Rodriguez wrote the screenplay based on a story told to him by his seven-year-old son Racer (who has a “story by” credit.)  With the imaginative visuals (even though they look exactly like the Spy Kids movies), I can picture it being written by a seven-year-old.  The dialogue unfortunately feels like a seven-year-old wrote it, because there is barely any wit in it.  Lopez, who is hilarious in his stand-up routines and as the dad in his ABC sitcom, barely gives you a chuckle.  The end is also wrapped up a little too neatly and conveniently.  Aside from Lopez, no one else can act for some reason.  Emmy and Golden Globe-nominated actress Davis is a dud, along with Arquette, whom I’ve almost never liked, in his first role as a dad.  The kids’ acting skills were about as bad as the kids on the WB’s “7th Heaven”…or the kids from Rodriguez’s own Spy Kids movies.  Don’t get me wrong…I loved the first two movies, but the acting skills of Alexa Vega and Daryl Sabara weren’t top notch.  Fortunately, they had top notch writing to go with their characters.  This movie doesn’t even have that.  Also, Dooley looks just like Vega (I’m guessing the actress has already grown up…otherwise, I bet they would have used her to play Lavagirl.)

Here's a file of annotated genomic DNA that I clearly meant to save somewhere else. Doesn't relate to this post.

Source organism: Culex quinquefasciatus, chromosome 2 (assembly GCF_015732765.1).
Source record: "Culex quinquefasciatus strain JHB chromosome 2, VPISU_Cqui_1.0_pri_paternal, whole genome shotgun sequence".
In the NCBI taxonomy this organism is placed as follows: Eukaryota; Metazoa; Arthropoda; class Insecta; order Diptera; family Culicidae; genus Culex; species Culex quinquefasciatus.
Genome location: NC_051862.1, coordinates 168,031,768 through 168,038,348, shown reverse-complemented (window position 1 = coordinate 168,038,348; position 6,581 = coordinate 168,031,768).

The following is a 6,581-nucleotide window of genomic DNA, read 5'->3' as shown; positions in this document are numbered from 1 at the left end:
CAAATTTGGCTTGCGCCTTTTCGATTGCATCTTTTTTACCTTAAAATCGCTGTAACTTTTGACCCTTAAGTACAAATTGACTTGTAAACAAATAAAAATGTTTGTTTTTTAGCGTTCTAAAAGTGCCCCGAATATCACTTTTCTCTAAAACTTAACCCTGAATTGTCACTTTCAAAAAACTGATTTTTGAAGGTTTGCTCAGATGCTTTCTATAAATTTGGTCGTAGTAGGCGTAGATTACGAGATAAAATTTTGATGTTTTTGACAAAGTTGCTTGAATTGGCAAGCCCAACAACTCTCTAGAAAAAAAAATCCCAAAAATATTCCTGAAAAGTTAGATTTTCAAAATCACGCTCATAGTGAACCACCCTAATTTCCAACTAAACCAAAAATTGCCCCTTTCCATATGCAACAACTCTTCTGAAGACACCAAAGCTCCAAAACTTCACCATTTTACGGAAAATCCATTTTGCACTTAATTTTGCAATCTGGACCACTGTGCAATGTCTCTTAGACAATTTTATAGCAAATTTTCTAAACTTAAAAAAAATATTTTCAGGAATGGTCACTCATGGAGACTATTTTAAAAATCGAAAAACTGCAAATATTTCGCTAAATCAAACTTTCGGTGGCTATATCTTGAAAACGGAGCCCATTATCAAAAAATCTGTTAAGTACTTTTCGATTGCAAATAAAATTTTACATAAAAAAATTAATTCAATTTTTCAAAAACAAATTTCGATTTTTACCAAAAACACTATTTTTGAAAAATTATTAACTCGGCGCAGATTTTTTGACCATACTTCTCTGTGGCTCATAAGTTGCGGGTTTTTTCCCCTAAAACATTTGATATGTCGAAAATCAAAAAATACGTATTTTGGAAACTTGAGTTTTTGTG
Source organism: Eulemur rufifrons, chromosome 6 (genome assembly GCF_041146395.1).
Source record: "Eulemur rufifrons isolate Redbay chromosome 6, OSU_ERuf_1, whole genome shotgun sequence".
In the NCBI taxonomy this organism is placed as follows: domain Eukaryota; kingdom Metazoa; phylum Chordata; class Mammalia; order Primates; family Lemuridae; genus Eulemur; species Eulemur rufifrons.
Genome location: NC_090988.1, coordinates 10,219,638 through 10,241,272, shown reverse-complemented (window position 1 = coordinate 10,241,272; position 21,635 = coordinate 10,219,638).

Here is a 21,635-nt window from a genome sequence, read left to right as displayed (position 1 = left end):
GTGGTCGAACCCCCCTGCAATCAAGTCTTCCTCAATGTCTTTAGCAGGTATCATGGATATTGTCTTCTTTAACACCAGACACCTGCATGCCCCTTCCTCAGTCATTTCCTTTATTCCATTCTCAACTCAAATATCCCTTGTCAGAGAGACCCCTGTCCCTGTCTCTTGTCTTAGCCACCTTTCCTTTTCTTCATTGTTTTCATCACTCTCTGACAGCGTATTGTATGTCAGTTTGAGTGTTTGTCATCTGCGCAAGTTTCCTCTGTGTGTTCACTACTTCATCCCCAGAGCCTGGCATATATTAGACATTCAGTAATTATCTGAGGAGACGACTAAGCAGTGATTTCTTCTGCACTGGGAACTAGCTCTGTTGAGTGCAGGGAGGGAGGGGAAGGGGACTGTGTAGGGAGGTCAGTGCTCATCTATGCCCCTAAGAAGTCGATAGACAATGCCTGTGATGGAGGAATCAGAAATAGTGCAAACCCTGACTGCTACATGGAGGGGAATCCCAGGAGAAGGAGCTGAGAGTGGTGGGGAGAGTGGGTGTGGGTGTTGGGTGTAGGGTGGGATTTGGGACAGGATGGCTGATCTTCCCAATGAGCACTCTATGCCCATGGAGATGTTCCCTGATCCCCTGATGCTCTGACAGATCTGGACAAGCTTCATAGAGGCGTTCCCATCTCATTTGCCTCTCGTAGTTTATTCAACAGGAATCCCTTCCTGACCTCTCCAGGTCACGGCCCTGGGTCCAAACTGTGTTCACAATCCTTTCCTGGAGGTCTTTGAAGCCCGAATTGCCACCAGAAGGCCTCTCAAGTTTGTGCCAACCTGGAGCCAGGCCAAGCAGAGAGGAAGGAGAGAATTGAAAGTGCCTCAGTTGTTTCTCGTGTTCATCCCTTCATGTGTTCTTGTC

Then we get to those freakin’ 3-D glasses.  If you go to the movie, you are given either a pair of Sharkboy or Lavagirl 3-D glasses (at least that was what I was given at the screening; I of course opted for the Sharkboy glasses.)  The movie starts out in 3-D, where it tells the back-story of the title characters.  You then take off the glasses and watch the earthbound story.  Once we get to Planet Drool, the glasses go back on, and they have to stay on for most of the movie.  When the title characters and Max arrive back on Earth, you can take off the glasses and swallow a couple of Tylenol, because you will have a headache by this time.  Didn’t I hear a rumor that George Lucas is planning to re-release all six Star Wars movies in 2007 (the 30-year anniversary of the beginning of the franchise) using a 3-D technology that doesn’t require those stupid glasses?  As big of a Star Wars geek as I am, if I have to sit through the whole saga with those glasses on, I may commit geek blasphemy and not see them (oh you know I will anyway…with a big bottle of Tylenol in hand.)

I don’t want to pick on Racer, but his dad should take some of the blame for The Adventures of Sharkboy & Lavagirl in 3-D.  Rodriguez has written good dialogue and has formulated a good story before, so why this movie would only entertain anyone over the age of seven is puzzling.  Even the good points in the third Spy Kids movie are absent here.  If Rodriguez can concentrate on adult movies and distance himself from family films, maybe he will finally enter the realm of my favorite directors, because this movie won’t do it.